Newspaper headlines: Brexit consequences debated in the press

The ups and downs of Brexit are covered in some of the day's papers, as fears arise about Brits abroad while the forecast for the nation's economy improves.

According to the Guardian, a document leaked from the European parliament is warning that British expats living in European countries could face "a backlash" because of the UK government's stance on foreigners since the vote to leave the EU.

The document says that while member states will decide whether British citizens can carry on living in those countries, "the fact that it appears to be particularly difficult for foreign nationals... to acquire permanent residence status or British nationality may colour member states' approach to this matter".

The Daily Express proclaims good news on its front page, saying EU officials "have admitted" that UK's economy is "thriving since the Brexit vote".

It also says predictions that the "gloomy" forecast that the UK's economy would grow by 1%, made by Brussels last autumn, has been revised up to 1.5%.


The Times has alarming news for commuters. The paper reports a study by the University of Surrey, which says travelling to work by public transport exposes people to up to eight times as much air pollution as those who drive there.

According to the authors, there's little "environmental justice" - because those who contribute most to air pollution are also the least likely to suffer from it.

Researchers found that bus passengers, for example, experience higher levels of pollution, and their journeys last longer.

Diesel cars do the most harm to the wellbeing of other travellers - but motorists tend to keep their windows closed, and are protected from harmful particles by filters.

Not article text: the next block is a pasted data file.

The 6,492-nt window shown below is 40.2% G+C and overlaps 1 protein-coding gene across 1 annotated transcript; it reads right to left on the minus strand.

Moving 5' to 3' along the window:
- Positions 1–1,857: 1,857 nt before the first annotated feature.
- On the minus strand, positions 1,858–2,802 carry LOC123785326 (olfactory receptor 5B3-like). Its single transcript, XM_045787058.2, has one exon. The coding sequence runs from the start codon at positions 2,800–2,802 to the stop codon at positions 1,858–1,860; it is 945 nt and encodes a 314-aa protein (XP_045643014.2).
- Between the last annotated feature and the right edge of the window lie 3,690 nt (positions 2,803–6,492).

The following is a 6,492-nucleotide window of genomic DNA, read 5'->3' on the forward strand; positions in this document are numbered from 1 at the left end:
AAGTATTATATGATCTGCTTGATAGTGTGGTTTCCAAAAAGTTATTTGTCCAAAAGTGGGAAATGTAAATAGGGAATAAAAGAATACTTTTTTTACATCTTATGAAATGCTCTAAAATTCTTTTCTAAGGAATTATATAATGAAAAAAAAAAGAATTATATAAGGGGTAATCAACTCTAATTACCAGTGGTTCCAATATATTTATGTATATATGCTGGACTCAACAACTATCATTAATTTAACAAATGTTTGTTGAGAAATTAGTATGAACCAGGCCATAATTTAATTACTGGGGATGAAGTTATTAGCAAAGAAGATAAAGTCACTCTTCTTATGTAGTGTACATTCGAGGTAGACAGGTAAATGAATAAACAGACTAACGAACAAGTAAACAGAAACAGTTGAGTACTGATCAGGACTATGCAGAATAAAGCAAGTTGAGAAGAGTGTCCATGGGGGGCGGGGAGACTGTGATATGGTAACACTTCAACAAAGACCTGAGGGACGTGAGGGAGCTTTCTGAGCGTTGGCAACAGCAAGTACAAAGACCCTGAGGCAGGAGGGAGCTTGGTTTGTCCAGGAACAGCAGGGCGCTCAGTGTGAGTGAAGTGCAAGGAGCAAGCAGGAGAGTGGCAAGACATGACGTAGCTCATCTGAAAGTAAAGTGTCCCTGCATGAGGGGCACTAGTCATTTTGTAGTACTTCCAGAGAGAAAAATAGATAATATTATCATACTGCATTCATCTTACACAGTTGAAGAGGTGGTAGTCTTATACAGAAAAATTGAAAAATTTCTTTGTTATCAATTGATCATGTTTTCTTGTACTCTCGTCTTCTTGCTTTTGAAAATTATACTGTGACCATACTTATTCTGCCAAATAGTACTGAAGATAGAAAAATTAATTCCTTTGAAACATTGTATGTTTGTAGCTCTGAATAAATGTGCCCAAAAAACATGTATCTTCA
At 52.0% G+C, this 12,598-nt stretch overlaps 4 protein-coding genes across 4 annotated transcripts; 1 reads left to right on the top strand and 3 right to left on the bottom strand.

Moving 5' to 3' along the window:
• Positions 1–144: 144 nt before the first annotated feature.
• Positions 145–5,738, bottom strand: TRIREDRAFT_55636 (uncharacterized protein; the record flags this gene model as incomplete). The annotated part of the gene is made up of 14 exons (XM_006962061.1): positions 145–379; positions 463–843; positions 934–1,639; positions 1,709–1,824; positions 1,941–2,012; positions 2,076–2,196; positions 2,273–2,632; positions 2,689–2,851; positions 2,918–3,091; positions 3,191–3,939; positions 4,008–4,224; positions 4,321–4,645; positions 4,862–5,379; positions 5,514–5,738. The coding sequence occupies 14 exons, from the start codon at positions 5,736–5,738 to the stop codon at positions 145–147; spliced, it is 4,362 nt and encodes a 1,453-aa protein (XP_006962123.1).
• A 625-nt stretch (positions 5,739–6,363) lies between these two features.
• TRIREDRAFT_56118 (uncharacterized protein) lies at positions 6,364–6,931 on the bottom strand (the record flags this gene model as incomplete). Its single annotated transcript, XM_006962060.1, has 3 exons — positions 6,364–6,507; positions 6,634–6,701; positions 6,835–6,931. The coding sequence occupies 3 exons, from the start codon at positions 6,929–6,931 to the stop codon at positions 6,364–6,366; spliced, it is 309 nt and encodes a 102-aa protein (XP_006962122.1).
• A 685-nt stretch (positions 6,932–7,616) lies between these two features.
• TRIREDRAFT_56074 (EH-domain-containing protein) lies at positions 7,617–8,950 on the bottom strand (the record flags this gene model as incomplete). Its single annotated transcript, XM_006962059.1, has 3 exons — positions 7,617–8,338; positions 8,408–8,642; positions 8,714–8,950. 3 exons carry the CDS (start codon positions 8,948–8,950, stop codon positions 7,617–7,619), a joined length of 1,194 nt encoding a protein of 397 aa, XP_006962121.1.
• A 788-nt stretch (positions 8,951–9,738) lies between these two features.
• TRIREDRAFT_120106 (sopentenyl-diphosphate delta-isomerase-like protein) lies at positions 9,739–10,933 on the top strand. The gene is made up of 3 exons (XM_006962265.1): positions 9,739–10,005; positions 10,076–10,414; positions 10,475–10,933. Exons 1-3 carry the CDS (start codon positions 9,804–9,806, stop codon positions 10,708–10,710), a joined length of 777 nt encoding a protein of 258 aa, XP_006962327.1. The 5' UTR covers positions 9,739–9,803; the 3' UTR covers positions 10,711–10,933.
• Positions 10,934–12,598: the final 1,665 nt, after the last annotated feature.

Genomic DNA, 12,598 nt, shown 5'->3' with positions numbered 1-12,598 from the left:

THE "I" devotes eight pages to an investigation which, it says, reveals that 19 NHS hospitals in England face closure. The paper has analysed 44 "sustainability and transformation plans" - which it describes as regional blueprints to remodel the health service - as bosses seeks to plug a £22bn "black hole" in funding.

The "I" concludes there is to be a massive shift towards "out-of-hospital" care, with patients encouraged to manage their own health needs.

Other far-reaching changes are proposed, including the loss of almost 3,000 jobs.

The Department of Health tells the paper the plans are designed to ensure best standards of care, with doctors, hospitals and councils working in partnership with local communities for the first time.

Reaction is mixed. A GP in Lancashire says the proposals merely move "the deckchairs around on the Titanic", as social care is collapsing, general practice is "on its knees", and the hospital service is in "meltdown".

But Harry Quilter-Pinner, from the Institute for Public Policy Research think-tank, tells the paper the NHS cannot stand still in the face of new technology and an ageing population.

He says that while the health service is under-funded, there are many instances where treatment could be moved out of hospital and into the community - saving money and improving outcomes for patients.


The Daily Telegraph carries a warning that half a million women are being left at a higher risk of breast cancer because GPs are unaware they should be prescribing a preventative drug.

The figures come from a study produced by researchers at University College London, Queen Mary London, and Cancer Research UK.

The paper says three in four family doctors are unaware they should be offering Tamoxifen, which can reduce the risk of the disease by a third while costing only six pence a day.


Image caption Prue Leith spent 11 years on the judging panel of the BBC Two cooking contest The Great British Menu.

The Sun leads with news that cookery queen Prue Leith will replace Mary Berry as a judge when the Great British Bake Off moves to Channel Four.

An unnamed source tells the paper that Prue Leith has all the attributes to take over, and that "in cookery circles, she's practically royalty".